e-Seminar for Property Owners
Points to note
- The Charge to Property Tax
If any part of the common areas of a building is let out, the rental income derived is chargeable to Property Tax. Click HERE for further explanation.
Owners do not need to pay Property Tax if their properties are
- occupied as dwelling without receipt of rent.
- used as business premises without receipt of rent, or
- Notification of Chargeability to tax
If you are liable to pay tax for any year of assessment, the Inland Revenue Ordinance (IRO) requires you to furnish a written notification of chargeability to the Commissioner by the 31 July of the year following that year of assessment, unless you have already received a tax return from the Inland Revenue Department (IRD).
Failure to do so may cause you heavy penalties.
For further information, please refer to Notification of Chargeability.
Soon after you have purchased a new property or changed the usage of any of your properties, you should consider the tax implication –, that is, whether you have to notify the IRD of chargeability to tax.
- Filing of Tax Returns
For properties 100% owned by the owner who is an individual person
That individual owner is the subject of reporting. He/she should report the rental information of all of his/her wholly owned properties that were let during the year in the “Tax Return – Individuals” (B.I.R. 60).
For properties owned by two individual persons or more
The property unit is the subject of reporting. IRD creates and maintains individual property tax files for each property jointly-owned or co-owned by individual persons.
The rental information should be reported by any owner in a “Property Tax Return – Property Jointly Owned or Co-owned by Individuals” (B.I.R. 57).
For properties owned by either a corporation or a body of persons (such as a “Tso”, “Club”)
Rental information from the property should be reported by any owner in a “Property Tax Return – Corporations & Bodies of Persons” (B.I.R. 58).
You must file tax return in time
If you are a property owner and you have received a tax return from the IRD, you must complete and lodge it within 1 month*, even if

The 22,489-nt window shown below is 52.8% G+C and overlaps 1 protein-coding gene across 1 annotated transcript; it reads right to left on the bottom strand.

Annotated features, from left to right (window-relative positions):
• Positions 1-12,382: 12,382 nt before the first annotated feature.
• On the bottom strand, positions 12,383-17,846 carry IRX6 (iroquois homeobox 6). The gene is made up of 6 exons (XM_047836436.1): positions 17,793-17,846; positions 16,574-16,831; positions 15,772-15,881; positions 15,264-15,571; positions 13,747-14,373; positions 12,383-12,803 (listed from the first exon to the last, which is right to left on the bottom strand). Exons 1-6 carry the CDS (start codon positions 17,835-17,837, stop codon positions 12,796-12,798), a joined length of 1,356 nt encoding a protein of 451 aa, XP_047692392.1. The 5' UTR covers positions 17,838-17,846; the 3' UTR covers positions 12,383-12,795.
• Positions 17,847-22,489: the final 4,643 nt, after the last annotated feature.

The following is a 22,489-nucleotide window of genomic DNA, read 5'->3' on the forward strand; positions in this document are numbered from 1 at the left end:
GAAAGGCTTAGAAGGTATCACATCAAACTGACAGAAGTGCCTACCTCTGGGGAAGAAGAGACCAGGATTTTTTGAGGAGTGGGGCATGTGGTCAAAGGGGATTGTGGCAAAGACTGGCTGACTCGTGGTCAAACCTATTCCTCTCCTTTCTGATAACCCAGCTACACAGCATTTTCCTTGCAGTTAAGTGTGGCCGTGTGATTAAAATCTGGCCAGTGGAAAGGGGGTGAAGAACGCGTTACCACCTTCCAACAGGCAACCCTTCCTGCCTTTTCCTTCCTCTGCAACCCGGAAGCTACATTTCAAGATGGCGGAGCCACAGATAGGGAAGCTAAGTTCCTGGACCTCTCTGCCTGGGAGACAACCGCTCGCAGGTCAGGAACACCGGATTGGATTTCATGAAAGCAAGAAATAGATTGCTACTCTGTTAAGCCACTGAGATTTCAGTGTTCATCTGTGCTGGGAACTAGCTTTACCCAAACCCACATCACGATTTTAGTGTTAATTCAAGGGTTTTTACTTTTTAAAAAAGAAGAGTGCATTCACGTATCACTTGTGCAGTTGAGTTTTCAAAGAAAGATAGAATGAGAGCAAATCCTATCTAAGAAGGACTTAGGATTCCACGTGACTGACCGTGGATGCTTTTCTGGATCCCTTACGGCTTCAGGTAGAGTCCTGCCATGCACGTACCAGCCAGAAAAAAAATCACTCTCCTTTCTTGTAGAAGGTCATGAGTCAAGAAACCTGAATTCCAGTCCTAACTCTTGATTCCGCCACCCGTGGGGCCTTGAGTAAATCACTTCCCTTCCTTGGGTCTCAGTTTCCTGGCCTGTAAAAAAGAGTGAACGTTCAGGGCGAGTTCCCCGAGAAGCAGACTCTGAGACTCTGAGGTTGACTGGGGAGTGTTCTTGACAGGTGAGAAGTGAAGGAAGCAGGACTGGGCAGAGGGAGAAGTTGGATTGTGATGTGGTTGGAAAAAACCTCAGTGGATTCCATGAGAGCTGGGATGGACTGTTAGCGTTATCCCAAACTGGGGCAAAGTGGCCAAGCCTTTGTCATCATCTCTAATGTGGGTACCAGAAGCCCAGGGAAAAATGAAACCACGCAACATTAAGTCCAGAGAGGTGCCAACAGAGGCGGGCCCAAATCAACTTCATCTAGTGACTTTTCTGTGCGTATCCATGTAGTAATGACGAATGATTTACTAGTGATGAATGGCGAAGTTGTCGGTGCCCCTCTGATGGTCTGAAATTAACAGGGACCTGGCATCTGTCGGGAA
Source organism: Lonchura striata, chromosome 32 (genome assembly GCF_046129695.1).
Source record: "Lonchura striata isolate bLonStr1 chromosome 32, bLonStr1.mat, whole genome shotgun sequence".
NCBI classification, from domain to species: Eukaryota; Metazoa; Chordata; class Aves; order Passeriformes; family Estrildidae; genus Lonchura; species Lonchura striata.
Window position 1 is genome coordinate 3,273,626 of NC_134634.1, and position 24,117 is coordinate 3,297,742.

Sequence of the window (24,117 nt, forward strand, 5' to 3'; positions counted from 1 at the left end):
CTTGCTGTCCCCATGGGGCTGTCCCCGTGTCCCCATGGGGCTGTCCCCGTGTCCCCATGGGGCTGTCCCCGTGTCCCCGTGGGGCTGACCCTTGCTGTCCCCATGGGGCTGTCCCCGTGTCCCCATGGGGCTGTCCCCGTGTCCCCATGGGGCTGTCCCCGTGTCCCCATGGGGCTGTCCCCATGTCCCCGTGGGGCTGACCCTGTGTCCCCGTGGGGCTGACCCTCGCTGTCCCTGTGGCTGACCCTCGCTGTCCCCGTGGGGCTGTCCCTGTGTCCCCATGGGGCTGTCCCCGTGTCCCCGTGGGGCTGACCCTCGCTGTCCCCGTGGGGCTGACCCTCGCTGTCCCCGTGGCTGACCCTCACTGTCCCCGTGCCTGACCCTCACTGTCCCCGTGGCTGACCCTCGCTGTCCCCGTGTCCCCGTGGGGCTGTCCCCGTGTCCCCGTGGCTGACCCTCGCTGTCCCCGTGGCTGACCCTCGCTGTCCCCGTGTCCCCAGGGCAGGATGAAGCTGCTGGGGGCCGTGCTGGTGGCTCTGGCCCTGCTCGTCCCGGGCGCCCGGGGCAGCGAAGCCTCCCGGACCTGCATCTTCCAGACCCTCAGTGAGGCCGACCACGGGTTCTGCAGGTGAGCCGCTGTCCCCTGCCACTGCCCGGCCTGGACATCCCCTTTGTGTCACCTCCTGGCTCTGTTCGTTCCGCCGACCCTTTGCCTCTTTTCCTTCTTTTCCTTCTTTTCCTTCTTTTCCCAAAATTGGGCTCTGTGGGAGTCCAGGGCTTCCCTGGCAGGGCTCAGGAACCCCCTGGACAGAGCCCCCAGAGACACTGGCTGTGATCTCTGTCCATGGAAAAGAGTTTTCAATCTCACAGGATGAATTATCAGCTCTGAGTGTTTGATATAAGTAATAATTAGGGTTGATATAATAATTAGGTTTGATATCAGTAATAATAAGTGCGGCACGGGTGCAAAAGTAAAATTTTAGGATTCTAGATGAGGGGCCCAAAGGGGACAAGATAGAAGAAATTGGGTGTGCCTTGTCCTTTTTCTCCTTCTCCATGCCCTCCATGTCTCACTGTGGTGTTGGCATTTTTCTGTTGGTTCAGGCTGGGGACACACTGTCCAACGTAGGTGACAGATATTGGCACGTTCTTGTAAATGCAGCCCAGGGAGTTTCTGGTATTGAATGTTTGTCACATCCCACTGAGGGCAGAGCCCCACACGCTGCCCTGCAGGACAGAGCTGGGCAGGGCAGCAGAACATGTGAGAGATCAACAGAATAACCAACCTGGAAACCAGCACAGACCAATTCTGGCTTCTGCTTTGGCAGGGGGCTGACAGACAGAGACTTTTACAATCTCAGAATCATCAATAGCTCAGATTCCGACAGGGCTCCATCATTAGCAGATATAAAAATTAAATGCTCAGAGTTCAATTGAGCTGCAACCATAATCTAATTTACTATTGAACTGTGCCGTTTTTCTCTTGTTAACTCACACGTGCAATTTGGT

- you do not let your property (in this event you should make a NIL return),
- you do not receive any rental income, or
- you are exempt from tax (because for the year of assessment concerned you are eligible to elect for Personal Assessment, and under Personal Assessment, your total tax allowances and deductions are greater than your total assessable income).
* For returns submitted through the Internet, an extension of 2 weeks will be given.
- Tax Liabilities of Corporations
The basic rule is that a corporation letting property in Hong Kong is carrying on business in Hong Kong and subject to Profits Tax in respect of its property income.
Besides, a corporate property owner is also chargeable to Property Tax on rental income from the letting of property according to the IRO.
However, the same slice of income will not be charged to tax twice. Normally rental income will be assessed as part of the profits subject to Profits Tax.
Should you require further explanation, please click HERE.
- Tax Liabilities of Executor. Please click HERE.
- Join the "e-Seminar for Property Owners"
If you wish to know more about the tax obligations of property owners, how their rental income should be reported and assessed to tax, how you may claim deductions for your interest payments, or you want to find out whether you may pay less tax through electing for Personal Assessment, we welcome you to the "e-Seminar for Property Owners". Click ENTER.
- "Q & A Corner" on the net
You will find a “Q & A Corner” at the end of this e-Seminar programme. Questions are welcome. To minimize duplications and for cost-effectiveness, we shall periodically upload answers to the net on a collective basis. Re-visit the “Q & A Corner” from time to time and you may discover more explanation of practical issues and useful examples.
- Provide general guidance
The "e-Seminar for Property Owners" is intended to give general guidance and cannot address complexities peculiar to special circumstances. For any specific technical problems you should get assistance from professional accountants/legal advisors.